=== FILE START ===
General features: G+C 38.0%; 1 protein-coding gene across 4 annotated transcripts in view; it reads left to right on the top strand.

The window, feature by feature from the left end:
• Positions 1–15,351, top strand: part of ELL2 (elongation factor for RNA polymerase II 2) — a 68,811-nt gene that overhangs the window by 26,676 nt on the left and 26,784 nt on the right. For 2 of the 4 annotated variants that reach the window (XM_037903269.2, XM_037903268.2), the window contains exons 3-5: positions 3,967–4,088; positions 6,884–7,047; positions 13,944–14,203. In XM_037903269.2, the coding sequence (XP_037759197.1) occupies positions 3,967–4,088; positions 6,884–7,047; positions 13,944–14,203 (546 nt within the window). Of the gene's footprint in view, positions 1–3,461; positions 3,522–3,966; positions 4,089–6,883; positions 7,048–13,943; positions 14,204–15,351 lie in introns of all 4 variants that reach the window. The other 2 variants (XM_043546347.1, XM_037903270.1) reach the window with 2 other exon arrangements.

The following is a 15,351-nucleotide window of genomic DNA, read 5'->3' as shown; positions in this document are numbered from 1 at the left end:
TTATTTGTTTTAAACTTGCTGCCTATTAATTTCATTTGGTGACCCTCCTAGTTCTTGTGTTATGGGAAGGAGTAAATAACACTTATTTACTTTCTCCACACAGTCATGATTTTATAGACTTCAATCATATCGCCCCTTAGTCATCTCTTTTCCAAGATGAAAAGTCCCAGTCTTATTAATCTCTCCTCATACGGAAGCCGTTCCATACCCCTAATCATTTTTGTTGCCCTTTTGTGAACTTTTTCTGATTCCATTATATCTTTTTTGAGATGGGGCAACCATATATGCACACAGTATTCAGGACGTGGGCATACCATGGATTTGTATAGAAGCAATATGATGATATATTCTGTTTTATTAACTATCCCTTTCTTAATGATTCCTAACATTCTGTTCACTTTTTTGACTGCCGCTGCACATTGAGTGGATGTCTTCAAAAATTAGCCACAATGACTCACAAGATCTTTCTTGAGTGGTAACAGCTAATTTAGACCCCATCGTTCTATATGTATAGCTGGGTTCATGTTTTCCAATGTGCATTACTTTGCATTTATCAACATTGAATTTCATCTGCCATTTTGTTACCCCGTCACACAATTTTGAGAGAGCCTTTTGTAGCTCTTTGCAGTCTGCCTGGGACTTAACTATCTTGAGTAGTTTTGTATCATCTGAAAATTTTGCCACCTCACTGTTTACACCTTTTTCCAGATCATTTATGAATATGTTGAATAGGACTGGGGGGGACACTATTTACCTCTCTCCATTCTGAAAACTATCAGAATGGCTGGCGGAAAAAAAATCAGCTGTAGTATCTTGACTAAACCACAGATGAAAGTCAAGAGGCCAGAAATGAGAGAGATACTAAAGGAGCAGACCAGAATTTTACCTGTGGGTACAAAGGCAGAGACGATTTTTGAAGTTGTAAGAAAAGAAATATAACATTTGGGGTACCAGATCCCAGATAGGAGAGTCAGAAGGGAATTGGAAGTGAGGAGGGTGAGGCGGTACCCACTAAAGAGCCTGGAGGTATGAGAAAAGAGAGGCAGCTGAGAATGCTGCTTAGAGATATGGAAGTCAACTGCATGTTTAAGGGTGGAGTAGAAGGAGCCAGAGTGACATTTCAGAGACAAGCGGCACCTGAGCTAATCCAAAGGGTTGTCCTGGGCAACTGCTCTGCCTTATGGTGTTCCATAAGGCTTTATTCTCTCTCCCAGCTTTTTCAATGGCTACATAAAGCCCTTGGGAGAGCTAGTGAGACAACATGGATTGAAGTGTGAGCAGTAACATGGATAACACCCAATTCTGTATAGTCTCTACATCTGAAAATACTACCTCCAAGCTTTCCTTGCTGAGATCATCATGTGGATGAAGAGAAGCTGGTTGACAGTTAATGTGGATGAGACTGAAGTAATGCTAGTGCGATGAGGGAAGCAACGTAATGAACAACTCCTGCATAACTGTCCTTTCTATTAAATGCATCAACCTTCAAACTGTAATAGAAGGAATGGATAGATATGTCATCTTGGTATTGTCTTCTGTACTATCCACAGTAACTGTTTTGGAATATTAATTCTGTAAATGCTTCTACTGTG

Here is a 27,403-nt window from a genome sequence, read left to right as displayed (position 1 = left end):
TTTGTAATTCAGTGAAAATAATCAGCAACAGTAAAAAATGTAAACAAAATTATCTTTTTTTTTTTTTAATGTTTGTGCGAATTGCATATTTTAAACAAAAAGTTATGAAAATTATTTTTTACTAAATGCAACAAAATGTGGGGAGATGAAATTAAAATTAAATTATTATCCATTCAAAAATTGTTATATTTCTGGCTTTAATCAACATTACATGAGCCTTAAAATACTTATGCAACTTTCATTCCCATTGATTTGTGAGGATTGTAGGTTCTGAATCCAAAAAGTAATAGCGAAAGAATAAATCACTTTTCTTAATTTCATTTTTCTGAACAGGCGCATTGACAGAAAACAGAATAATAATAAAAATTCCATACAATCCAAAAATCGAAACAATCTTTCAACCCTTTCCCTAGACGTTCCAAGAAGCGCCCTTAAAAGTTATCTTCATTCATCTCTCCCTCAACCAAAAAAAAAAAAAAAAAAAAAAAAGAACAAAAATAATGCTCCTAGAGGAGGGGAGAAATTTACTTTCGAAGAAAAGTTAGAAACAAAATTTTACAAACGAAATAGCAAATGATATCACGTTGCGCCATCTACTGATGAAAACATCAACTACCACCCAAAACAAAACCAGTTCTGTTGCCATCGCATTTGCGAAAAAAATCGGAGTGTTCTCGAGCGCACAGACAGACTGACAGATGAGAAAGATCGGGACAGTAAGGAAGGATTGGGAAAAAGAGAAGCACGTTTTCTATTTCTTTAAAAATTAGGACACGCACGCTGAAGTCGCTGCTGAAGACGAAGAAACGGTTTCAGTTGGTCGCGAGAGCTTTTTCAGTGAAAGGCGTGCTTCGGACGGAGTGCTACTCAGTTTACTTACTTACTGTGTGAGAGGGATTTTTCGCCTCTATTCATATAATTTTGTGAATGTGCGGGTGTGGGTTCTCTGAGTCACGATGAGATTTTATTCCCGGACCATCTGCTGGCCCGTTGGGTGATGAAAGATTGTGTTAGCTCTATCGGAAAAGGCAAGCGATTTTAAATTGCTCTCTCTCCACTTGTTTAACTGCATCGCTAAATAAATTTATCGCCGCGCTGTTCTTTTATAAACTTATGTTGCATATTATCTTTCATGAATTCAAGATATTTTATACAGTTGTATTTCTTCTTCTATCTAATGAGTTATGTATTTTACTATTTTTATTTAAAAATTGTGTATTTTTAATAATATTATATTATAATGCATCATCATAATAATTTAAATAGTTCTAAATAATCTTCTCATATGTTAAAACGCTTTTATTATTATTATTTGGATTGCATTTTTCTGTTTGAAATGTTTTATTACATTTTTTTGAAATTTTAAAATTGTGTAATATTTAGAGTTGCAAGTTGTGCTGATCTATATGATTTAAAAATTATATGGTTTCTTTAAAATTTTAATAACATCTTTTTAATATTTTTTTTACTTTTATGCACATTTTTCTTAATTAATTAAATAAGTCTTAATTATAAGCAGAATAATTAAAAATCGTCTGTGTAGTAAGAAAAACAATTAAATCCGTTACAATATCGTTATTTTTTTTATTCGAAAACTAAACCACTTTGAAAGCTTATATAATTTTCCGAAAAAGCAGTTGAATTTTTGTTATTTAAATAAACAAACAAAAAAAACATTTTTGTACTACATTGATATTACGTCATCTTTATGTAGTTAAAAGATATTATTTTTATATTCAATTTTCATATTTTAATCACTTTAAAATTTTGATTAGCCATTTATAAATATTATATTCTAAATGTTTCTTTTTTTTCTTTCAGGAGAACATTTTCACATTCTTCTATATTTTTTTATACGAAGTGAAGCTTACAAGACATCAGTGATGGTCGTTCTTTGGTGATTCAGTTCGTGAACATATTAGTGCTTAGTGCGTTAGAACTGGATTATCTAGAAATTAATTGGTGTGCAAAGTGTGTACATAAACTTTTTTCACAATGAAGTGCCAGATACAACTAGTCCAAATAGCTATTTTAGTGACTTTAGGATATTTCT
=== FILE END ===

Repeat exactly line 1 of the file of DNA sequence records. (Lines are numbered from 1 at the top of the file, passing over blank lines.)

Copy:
General features: G+C 38.0%; 1 protein-coding gene across 4 annotated transcripts in view; it reads left to right on the top strand.